Lawrence Berkeley National Laboratory
Stable Photoelectrochemical Hydrogen Evolution for 1000 h at 14% Efficiency in a Monolithic Vapor-fed Device
- Author(s): Kistler, TA
- Um, MY
- Agbo, P
- et al.
Published Web Locationhttps://doi.org/10.1149/1945-7111/ab7d93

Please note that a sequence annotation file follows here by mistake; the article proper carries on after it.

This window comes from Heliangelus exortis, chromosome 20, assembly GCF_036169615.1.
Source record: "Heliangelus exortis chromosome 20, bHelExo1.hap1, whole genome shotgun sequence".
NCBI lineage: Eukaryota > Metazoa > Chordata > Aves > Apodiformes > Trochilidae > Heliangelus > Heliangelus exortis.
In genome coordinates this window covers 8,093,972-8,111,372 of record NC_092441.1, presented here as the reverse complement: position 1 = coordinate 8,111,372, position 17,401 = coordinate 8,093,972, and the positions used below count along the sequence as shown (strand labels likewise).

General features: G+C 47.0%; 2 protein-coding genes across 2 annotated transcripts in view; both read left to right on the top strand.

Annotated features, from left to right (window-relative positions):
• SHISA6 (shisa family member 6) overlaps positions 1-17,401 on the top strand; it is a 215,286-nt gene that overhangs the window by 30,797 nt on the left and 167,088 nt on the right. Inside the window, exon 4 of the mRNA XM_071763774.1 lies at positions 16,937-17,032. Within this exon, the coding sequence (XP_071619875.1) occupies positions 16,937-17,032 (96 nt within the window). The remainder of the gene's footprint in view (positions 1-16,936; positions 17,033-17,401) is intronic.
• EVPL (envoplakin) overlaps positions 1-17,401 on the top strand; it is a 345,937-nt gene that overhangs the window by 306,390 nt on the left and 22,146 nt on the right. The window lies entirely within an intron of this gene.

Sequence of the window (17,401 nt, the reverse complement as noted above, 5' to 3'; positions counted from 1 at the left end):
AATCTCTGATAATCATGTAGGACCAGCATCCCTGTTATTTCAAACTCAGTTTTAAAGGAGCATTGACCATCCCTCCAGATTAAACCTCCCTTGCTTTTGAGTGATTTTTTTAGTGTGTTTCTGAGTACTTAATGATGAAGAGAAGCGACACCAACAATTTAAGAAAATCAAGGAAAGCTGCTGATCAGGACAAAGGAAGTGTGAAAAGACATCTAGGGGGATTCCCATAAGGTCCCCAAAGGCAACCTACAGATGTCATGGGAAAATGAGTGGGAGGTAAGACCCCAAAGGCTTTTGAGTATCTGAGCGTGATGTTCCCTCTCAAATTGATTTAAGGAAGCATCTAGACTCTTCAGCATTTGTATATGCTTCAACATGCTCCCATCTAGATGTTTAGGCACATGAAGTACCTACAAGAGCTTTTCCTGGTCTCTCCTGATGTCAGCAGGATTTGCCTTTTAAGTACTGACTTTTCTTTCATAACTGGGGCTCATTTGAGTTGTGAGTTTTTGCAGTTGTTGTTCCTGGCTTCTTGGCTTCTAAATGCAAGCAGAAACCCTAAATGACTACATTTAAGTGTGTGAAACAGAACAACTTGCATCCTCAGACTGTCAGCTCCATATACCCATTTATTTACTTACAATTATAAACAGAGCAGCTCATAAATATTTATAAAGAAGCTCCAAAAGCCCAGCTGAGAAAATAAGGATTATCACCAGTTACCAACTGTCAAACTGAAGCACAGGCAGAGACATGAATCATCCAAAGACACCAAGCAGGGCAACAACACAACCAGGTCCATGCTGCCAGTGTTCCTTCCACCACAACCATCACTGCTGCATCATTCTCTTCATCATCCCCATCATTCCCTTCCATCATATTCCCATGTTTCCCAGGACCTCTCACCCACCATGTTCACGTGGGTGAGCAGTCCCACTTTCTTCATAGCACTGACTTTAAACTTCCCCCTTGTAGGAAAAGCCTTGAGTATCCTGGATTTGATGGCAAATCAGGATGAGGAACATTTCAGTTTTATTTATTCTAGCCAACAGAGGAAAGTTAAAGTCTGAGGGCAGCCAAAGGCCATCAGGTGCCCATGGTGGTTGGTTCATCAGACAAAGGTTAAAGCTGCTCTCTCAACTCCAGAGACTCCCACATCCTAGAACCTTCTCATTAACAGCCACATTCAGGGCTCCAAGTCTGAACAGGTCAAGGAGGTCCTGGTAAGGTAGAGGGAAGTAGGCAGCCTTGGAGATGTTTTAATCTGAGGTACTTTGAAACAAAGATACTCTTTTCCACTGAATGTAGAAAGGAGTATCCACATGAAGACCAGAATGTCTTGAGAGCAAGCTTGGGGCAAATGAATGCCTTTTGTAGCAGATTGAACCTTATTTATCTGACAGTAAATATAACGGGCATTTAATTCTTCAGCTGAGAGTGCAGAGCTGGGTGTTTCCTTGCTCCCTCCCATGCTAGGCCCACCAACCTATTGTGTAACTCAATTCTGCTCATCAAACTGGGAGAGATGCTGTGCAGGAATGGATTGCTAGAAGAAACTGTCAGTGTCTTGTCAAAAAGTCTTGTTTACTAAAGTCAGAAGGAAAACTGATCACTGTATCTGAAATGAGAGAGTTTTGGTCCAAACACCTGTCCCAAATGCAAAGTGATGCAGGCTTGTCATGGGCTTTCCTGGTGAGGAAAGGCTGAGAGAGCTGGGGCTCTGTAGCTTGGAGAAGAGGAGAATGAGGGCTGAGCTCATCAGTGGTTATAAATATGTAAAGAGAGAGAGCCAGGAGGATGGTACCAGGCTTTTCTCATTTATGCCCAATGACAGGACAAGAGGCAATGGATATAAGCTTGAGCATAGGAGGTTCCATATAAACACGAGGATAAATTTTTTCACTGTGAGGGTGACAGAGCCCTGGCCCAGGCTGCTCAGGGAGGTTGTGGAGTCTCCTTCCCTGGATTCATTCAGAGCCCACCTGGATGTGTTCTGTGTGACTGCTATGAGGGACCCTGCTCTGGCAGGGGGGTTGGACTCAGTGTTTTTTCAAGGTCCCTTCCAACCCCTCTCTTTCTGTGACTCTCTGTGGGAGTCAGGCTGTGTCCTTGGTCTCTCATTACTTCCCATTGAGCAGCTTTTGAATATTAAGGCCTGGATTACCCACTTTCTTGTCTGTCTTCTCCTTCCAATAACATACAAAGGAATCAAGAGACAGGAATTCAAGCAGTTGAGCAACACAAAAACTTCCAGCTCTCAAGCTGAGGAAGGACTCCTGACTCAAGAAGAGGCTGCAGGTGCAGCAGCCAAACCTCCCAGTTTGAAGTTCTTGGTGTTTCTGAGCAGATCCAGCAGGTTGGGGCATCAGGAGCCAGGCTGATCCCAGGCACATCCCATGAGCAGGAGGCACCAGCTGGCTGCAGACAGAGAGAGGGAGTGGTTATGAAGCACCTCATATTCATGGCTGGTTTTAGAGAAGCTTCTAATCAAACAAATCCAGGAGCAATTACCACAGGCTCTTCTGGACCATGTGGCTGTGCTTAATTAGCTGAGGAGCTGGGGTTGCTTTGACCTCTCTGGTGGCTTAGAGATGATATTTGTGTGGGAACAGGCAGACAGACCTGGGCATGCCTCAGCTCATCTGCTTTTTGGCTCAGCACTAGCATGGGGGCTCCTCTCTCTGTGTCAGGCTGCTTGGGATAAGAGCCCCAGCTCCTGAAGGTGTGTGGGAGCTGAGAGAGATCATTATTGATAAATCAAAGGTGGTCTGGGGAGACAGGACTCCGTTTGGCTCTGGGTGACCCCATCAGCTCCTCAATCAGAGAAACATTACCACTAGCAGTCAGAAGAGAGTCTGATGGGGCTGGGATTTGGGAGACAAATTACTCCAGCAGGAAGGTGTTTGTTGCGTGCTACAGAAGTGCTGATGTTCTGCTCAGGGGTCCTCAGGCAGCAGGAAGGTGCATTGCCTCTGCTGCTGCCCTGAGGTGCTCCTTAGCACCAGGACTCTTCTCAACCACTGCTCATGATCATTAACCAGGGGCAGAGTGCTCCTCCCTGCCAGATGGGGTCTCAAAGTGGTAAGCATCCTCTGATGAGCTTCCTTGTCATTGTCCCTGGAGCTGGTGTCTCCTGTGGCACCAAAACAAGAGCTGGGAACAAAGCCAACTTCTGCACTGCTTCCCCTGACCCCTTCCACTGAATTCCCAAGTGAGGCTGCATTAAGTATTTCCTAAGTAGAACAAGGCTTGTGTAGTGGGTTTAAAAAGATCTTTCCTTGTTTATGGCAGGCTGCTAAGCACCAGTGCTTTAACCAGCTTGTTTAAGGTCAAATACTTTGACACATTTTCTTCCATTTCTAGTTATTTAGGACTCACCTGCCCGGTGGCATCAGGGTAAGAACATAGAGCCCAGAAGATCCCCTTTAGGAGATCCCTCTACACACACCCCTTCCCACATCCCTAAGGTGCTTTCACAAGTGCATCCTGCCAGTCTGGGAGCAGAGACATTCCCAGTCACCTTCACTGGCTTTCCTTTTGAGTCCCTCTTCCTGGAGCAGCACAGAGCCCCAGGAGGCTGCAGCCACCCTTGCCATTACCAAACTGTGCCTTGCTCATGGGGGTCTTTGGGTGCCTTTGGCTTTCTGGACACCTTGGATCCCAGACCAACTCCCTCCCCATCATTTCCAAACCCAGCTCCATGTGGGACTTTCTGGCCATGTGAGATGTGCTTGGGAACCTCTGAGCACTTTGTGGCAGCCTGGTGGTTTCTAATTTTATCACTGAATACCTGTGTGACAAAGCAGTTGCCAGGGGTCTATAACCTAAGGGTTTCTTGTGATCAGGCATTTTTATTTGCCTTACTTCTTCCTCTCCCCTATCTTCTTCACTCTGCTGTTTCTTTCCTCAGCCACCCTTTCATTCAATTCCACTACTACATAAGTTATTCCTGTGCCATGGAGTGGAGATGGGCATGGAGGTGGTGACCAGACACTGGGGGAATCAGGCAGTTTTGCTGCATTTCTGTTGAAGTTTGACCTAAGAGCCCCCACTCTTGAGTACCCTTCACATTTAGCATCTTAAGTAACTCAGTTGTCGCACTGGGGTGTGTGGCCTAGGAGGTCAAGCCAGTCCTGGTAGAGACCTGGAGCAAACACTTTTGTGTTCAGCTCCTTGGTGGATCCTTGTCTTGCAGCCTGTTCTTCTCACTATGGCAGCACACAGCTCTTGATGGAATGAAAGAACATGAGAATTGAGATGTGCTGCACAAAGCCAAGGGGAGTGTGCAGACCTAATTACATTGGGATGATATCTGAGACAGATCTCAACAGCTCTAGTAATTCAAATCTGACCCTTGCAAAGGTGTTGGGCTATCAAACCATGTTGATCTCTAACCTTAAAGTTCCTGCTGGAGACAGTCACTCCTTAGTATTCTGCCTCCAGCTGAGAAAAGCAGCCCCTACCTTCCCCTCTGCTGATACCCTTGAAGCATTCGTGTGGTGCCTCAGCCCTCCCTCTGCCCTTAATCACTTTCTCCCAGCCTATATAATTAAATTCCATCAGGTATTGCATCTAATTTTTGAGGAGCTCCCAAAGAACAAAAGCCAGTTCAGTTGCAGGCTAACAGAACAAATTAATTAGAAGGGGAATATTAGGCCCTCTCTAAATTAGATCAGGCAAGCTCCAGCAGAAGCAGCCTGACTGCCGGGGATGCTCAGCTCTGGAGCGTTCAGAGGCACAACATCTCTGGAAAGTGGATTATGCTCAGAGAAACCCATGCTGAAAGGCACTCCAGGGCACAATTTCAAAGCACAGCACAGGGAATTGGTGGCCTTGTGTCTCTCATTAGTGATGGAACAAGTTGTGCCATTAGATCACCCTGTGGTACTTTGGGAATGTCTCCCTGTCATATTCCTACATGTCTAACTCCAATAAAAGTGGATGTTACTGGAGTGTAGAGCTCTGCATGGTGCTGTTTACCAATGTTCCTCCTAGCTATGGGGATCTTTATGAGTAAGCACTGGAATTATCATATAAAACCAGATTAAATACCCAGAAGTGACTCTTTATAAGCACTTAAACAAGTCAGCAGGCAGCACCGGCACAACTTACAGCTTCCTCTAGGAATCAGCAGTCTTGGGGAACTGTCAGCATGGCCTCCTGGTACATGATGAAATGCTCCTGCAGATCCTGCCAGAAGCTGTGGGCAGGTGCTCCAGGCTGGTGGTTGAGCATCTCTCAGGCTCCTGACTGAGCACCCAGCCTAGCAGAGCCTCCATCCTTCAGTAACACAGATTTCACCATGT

© 2020 The Author(s). Published on behalf of The Electrochemical Society by IOP Publishing Limited. This report builds on our recent disclosure of a fully-integrated, photoelectrochemical (PEC) device for hydrogen evolution using a structure incorporating a III-V triple-junction photovoltaic (PV) embedded in a Nafion membrane. Catalyst integration is realized by compression of catalyst-modified, carbon electrodes against the front and back PV contacts, resulting in a wireless, monolithic PEC assembly. Using this device architecture, we demonstrate significant enhancements in device stability and longevity, by transitioning from a liquid-water to water-vapor anode. Our use of a gas-fed anode enables 1000 h of cumulative device operation at a peak solar-to-hydrogen efficiency of 14%, during simulated, solar illumination at 1 sun and outdoor, diurnal cycling. Vapor-fed water oxidation is shown to reduce drops in device performance by mitigating the corrosion effects that are commonly associated with full-aqueous immersion of the electrochemical and photovoltaic elements in PEC devices.